As the story goes on though, Hiroshi seems more and more like an excuse. What we learn about him becomes more and more distorted, like a game of telephone, until we’re left only with the idea of Hiroshi rather than the man himself. Even Hatchin, who was determined to be the grounded one of the pair, started to say things like ‘that’s just the kind of guy he is’ – without having met him at all. Flesh and blood becomes a hazy fantasy, an out, and we as audience grow more and more uncertain as to what our leads are chasing.

Read the rest over at the blog!

Wow, I stumbled across the Australian opening of Card Captor Sakura and it’s actually pretty good!

I finished Oofuri season 1 today. I expected it to be mostly pandering because of the fandom, but instead got a decent show about team power dynamics, actual realistic ballplay, the perception of competence and anxiety representation. 

Oofuri’s not the most intense sports anime. Compared to others that have aired recently, Oofuri is slow. They only have two opponents for the entire season and there are no overpowered moves. But it’s slow and steady in a good way, giving attention to the support systems around the main characters. It takes the time to have moms chat about their kids and arrange meetups, the coach’s part-time work in order to earn club money, the fan club’s efforts to rally together. I mean shit, how many times have you seen moms be treated as fun side-characters?

You can watch season one of Oofuri on youtube here

 

half-assed anime reviews

I watched a shit ton of chinese cartoons over the past two weeks to make up for not watching any for a semester. 

Samurai Flamenco: what the fuck is going on with this show. I’m still going to finish it, but I have no goddamn idea how it’s going to end. Akihbaranger had better sentai deconstruction.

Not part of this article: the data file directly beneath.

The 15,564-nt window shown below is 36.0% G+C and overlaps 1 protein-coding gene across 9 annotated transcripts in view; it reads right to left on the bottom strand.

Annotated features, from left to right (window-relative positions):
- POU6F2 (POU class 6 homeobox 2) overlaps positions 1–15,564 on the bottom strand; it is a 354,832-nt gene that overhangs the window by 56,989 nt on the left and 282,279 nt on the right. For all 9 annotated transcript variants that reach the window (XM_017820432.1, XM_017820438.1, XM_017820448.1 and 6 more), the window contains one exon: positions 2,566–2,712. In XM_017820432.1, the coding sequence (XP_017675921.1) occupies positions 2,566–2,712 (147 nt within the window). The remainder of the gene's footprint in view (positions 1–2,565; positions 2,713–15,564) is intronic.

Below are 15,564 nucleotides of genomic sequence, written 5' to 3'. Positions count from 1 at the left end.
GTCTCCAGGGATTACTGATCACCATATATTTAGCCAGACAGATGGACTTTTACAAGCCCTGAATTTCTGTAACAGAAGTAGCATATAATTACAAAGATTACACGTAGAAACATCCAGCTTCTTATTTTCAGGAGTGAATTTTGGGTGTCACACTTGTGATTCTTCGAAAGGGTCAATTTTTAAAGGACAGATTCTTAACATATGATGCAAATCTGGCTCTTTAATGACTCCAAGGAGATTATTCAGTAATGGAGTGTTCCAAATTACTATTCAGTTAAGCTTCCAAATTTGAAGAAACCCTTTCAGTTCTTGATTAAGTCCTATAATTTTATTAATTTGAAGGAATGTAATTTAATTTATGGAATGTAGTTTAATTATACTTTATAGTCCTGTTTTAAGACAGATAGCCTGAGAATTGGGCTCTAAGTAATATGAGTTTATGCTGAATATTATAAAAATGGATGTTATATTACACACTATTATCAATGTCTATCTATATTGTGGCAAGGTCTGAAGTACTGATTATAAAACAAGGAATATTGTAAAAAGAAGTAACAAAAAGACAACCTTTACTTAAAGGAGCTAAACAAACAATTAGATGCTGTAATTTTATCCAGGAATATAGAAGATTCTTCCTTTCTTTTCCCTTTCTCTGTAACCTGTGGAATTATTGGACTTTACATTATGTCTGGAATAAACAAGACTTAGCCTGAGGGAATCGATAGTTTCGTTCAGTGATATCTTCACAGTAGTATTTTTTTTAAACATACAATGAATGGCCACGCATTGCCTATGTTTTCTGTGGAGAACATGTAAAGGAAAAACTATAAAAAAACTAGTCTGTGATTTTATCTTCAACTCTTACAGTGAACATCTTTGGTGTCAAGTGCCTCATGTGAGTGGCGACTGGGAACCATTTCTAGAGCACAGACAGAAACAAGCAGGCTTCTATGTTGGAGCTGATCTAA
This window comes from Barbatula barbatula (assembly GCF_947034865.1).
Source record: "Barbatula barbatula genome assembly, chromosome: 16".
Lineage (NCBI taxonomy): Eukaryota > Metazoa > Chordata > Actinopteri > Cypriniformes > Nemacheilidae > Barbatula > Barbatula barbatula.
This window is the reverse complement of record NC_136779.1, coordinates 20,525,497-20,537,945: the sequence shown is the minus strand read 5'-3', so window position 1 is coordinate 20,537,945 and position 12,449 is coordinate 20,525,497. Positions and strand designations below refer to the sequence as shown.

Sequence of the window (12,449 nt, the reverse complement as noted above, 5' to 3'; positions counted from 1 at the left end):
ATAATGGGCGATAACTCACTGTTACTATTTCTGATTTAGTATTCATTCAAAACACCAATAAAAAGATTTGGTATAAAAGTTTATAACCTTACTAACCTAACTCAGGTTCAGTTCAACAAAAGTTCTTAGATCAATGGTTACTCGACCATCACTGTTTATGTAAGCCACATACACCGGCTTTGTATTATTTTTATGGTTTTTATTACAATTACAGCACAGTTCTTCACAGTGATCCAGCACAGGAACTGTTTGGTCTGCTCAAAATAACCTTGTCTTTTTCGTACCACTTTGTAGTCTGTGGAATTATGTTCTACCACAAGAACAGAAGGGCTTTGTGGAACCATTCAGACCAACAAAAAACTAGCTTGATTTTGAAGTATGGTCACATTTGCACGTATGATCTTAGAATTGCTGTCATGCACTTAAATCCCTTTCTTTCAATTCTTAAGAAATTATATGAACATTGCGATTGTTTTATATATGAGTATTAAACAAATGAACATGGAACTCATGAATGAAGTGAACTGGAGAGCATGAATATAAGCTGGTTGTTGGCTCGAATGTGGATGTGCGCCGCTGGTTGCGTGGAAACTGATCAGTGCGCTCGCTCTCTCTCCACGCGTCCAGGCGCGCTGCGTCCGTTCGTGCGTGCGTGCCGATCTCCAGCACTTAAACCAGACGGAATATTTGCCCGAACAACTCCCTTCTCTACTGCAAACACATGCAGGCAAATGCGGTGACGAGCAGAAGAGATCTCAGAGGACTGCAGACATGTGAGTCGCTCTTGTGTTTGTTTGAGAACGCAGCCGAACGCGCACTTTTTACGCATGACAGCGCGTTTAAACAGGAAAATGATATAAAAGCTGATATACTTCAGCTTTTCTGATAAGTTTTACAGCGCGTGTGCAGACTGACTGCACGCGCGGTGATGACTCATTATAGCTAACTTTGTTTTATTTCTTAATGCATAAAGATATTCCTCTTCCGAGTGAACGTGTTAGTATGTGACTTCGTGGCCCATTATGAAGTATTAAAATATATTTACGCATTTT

Kuroko no Basuke: Basugay is still gay.
Free!: Gayer than Basugay, but unlike KnB is pretty faithful to the actual sport. 
Yowapeda: It’s shit but the bike action is fitspirational. Least gay of the sports anime I’ve seen.
Shingeki no Kyojin: I regret being so late to the titan party. It was pretty fun! Haven’t finished it yet though. 
Saint Oniisan: Anime Of The Century
Meganebu: It’s shit, dropped after 2 episodes. 
Space Dandy: Of course I’m going to watch this. A useless greaser and his robot dicking around and dying in space? Fuck yeah. 
Watamote: I hate myself and want to die.
Kaiji: I tried to catch up again but the despair was bumming the fuck out. It’s really fucking good but you can only take so much second-hand pity in one day.

Anime I’ll be marathoning in January:
Kill la Kill
Oofuri
Sailor Moon new series (if it comes out?)
Natsume OVAs
Revolutionary Girl Utena (again)
edit: adding both nobunaga shows and that other show with the princess dude in it. 

catching up on basugay and holy shit

THIS ONE GUY IS GETTING THE SHIT PUNCHED OUT OF HIM ON THE COURTS, LIKE THEY ARE LITERALLY ELBOWING AND KICKING AND FALLING ON HIM AND PEOPLE ARE SCREAMING  AND THE REF IS JUST NOT? SEEING? ANYTHING? 

THIS IS WHY I LOVE SPORTS ANIME, IT TAKES FUCKING 30 SECONDS TO JUMP IN THE AIR, THE REFS ARE ASLEEP, NO ONE WILL STOP YELLING EVERY TIME THEY DUNK, PEOPLE ARE HAVING SIDE-COVERSATIONS WITH THEIR OPPONENTS EVERY 2 MINUTES AND EVERYONE IS IN FUCKING HIGH SCHOOL BUT THEY’RE USING STRATEGIES THAT THE NBA IS CLEARLY SLEEPING ON IF A SIXTEEN YEAR OLD FROM JAPAN WITH BRIGHT BLUE HAIR CAN FUCKING DISAPPEAR ON COURT